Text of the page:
Cuellar is one of four non-incumbent Georgetown alumni, including California Republican Dan Lungren (LAW ’71), aryland Republican Tony Salazar (CAS ’82) and Texas Republican Becky Armendariz Klein (SSP ’93), running for Congress this fall.

Scott Fleming (SFS ’72), assistant to the president for federal relations, said Georgetown’s strong tradition of alumni service is largely a result of its strong political science programs and its location in the nation’s capital.

Fleming said that the large number of alumni serving in Congress presents several intangible benefits to students.

“While they represent other constituencies, I have found them to generally provide an open door to hear about work here on our campus and to know what our priorities are,” Fleming said. “Their ties to Georgetown encourage them to return to campus as speakers and to be receptive to Georgetown students seeking internships.”

Klein, who is running against a well-established incumbent in Texas, said that her experience in Georgetown’s national security studies program prepared her well for a congressional campaign, especially for dealing with foreign policy-related issues such as the conflict in Iraq.

She praised the program’s faculty and diverse student body for influencing her eventual decision to run for office.

Klein also said that the connections she formed at Georgetown have led to financial and other support in her political activities. She said the “incredibly rich learning experience” she gained from her years on the Hilltop has helped her develop knowledge and skills that are invaluable to a congressional candidate.

“You exude that when you’re out in public as a candidate,” she said. “And that means votes.”

Salazar, who is running against an incumbent in a predominantly-Democratic district, emphasized the virtues of community service he said he learned as an undergraduate at Georgetown.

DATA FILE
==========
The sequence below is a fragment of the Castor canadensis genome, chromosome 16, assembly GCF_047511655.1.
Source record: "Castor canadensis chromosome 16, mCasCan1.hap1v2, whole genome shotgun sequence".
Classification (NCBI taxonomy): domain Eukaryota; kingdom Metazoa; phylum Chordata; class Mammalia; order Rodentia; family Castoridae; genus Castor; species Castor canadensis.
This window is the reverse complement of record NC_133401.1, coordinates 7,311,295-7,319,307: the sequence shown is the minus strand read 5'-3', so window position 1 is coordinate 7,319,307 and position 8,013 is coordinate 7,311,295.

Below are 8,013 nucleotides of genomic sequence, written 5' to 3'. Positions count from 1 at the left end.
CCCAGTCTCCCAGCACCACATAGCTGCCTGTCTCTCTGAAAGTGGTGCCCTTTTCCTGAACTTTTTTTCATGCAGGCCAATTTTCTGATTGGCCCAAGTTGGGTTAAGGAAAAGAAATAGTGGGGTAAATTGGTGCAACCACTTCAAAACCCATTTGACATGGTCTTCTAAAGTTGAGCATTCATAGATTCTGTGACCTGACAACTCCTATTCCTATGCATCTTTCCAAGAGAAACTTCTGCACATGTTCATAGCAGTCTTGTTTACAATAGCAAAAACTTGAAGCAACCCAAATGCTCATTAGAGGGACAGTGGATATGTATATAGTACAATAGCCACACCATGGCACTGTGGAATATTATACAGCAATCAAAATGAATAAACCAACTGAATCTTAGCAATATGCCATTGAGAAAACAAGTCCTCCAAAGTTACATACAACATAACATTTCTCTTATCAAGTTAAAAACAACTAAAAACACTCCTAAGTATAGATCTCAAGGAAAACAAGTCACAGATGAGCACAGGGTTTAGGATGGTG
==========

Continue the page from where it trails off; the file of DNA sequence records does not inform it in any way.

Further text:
He also credited open political dialogue on campus for interesting him in national office, recalling the intense debate between supporters of former President Jimmy Carter and challenger Ronald Reagan when he first arrived on the Hilltop.

If elected, Salazar would become one of 145 alumni, including those currently in office, to serve in Congress. The first alumnus elected to Congress was William Gaston, the 1796 graduate for whom Gaston Hall is named.

Of the Georgetown graduates already serving in Congress, all but one, Sen. Richard Durbin (SFS ’66, LAW ’69), are running for re-election this term.

Fleming said that he already sees signs that Georgetown’s tradition of national political service will continue well into the future.

“I have come to know some remarkable students during my almost four years back on campus, many of whom have expressed an interest in political careers, and a good number of them have the traits that lead me to believe they could very well hold elective office in the years ahead,” Fleming said.